As pretty distinctly terrible as all of this is, avoiding admission is really one of the more innocent manifestations of this shame, which I was completely enslaved to. It gets much much worse than that. It’s an interesting dichotomy that someone would put themselves on display in such a fashion while doing everything they could to obfuscate themselves. It’s not exactly hiding in plain sight.

Once it was all done, I looked over it probably 50 times trying to decide if it was good enough. “Good enough,” of course meaning “so incredible that it could even possibly get someone to look past my size when determining my potential value as a partner.” I consulted close friends for their opinions on it. I second guessed everything I was doing, because I had managed to convince myself I was completely undesirable, and any efforts made by me to disprove this were counterfeits at best. These are the sorts of things we treat ourselves to. Good times.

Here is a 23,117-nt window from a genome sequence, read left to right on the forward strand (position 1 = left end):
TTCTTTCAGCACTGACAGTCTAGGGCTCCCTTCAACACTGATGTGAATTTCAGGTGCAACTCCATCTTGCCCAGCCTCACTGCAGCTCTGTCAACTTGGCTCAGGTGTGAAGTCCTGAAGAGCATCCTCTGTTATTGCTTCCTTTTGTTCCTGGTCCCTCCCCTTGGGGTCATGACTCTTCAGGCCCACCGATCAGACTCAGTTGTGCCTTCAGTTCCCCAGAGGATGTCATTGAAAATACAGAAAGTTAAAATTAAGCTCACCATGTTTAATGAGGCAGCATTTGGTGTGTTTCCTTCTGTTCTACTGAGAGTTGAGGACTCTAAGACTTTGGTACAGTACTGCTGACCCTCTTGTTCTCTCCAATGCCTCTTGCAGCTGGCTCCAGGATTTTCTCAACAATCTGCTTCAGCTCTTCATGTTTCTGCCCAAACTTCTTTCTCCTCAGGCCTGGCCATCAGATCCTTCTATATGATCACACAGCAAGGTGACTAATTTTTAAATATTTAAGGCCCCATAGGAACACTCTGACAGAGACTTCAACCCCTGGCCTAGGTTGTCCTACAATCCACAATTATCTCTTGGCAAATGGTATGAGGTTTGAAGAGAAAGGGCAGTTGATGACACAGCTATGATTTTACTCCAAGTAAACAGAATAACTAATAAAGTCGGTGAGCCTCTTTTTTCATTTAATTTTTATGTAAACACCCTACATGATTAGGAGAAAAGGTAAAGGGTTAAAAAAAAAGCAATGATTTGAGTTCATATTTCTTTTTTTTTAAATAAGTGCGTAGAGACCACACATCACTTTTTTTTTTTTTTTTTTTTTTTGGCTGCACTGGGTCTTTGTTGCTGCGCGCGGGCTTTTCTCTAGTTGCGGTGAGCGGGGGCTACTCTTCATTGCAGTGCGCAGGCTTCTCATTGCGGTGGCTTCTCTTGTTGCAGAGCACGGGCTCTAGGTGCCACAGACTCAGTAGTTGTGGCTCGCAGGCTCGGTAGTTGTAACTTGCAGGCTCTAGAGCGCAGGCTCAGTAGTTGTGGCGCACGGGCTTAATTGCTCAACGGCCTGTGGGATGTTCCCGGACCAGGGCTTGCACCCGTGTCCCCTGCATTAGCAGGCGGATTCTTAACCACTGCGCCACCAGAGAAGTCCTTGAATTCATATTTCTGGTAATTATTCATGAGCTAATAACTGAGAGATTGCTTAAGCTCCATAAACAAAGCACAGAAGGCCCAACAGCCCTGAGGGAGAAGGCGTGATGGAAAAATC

For all of my anxiety, I reminded myself that not posting the profile had a very predictable outcome, one I didn’t care much for. It was going to be a bumpy ride for sure, but could it be worse than knowing that I let anxiety and irrational fear talk me out of forward movement? Probably not. You can’t win if you don’t play, right? With a deep sigh and mentally crossed fingers, I clicked “approve.”

Next time: Surprising Results.

5 thoughts on “Healthy Gamer: Fighting More Than Weight.

  1. Joe, props to you for getting out there and making yourself available. I did the online dating thing several years back, and although I didn’t end up meeting my eventual wife there (we met at work) I actually had a lot of fun and met some interesting people. I even had one longer term relationship that started with online dating. Anyway, good luck and keep us updated on how it is going.

    1. Hi Tim,